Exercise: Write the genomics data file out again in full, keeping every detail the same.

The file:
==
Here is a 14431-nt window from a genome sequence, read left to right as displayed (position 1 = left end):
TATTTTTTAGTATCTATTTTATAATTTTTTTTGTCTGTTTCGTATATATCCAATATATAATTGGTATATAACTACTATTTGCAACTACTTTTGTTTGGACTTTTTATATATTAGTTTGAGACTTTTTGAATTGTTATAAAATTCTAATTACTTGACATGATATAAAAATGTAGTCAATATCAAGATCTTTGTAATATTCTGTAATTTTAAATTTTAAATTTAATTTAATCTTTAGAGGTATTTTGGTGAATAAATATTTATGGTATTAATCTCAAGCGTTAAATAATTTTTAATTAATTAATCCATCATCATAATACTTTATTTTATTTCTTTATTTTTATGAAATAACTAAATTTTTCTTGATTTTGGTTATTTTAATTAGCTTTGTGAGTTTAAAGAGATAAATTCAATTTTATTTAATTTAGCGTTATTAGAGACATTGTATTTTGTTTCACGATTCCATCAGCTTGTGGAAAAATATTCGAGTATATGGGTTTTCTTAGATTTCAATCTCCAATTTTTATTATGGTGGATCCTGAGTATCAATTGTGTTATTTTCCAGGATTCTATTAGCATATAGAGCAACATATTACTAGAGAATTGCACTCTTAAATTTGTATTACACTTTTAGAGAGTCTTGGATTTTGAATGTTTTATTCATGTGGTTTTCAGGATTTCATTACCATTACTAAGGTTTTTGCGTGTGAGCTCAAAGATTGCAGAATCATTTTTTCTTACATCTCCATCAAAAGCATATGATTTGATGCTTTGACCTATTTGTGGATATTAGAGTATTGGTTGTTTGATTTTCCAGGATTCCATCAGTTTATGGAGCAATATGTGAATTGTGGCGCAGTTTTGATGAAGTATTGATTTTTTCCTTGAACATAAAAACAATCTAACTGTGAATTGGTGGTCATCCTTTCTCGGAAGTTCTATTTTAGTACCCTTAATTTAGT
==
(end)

Here is a 14431-nt window from a genome sequence, read left to right as displayed (position 1 = left end):
TATTTTTTAGTATCTATTTTATAATTTTTTTTGTCTGTTTCGTATATATCCAATATATAATTGGTATATAACTACTATTTGCAACTACTTTTGTTTGGACTTTTTATATATTAGTTTGAGACTTTTTGAATTGTTATAAAATTCTAATTACTTGACATGATATAAAAATGTAGTCAATATCAAGATCTTTGTAATATTCTGTAATTTTAAATTTTAAATTTAATTTAATCTTTAGAGGTATTTTGGTGAATAAATATTTATGGTATTAATCTCAAGCGTTAAATAATTTTTAATTAATTAATCCATCATCATAATACTTTATTTTATTTCTTTATTTTTATGAAATAACTAAATTTTTCTTGATTTTGGTTATTTTAATTAGCTTTGTGAGTTTAAAGAGATAAATTCAATTTTATTTAATTTAGCGTTATTAGAGACATTGTATTTTGTTTCACGATTCCATCAGCTTGTGGAAAAATATTCGAGTATATGGGTTTTCTTAGATTTCAATCTCCAATTTTTATTATGGTGGATCCTGAGTATCAATTGTGTTATTTTCCAGGATTCTATTAGCATATAGAGCAACATATTACTAGAGAATTGCACTCTTAAATTTGTATTACACTTTTAGAGAGTCTTGGATTTTGAATGTTTTATTCATGTGGTTTTCAGGATTTCATTACCATTACTAAGGTTTTTGCGTGTGAGCTCAAAGATTGCAGAATCATTTTTTCTTACATCTCCATCAAAAGCATATGATTTGATGCTTTGACCTATTTGTGGATATTAGAGTATTGGTTGTTTGATTTTCCAGGATTCCATCAGTTTATGGAGCAATATGTGAATTGTGGCGCAGTTTTGATGAAGTATTGATTTTTTCCTTGAACATAAAAACAATCTAACTGTGAATTGGTGGTCATCCTTTCTCGGAAGTTCTATTTTAGTACCCTTAATTTAGT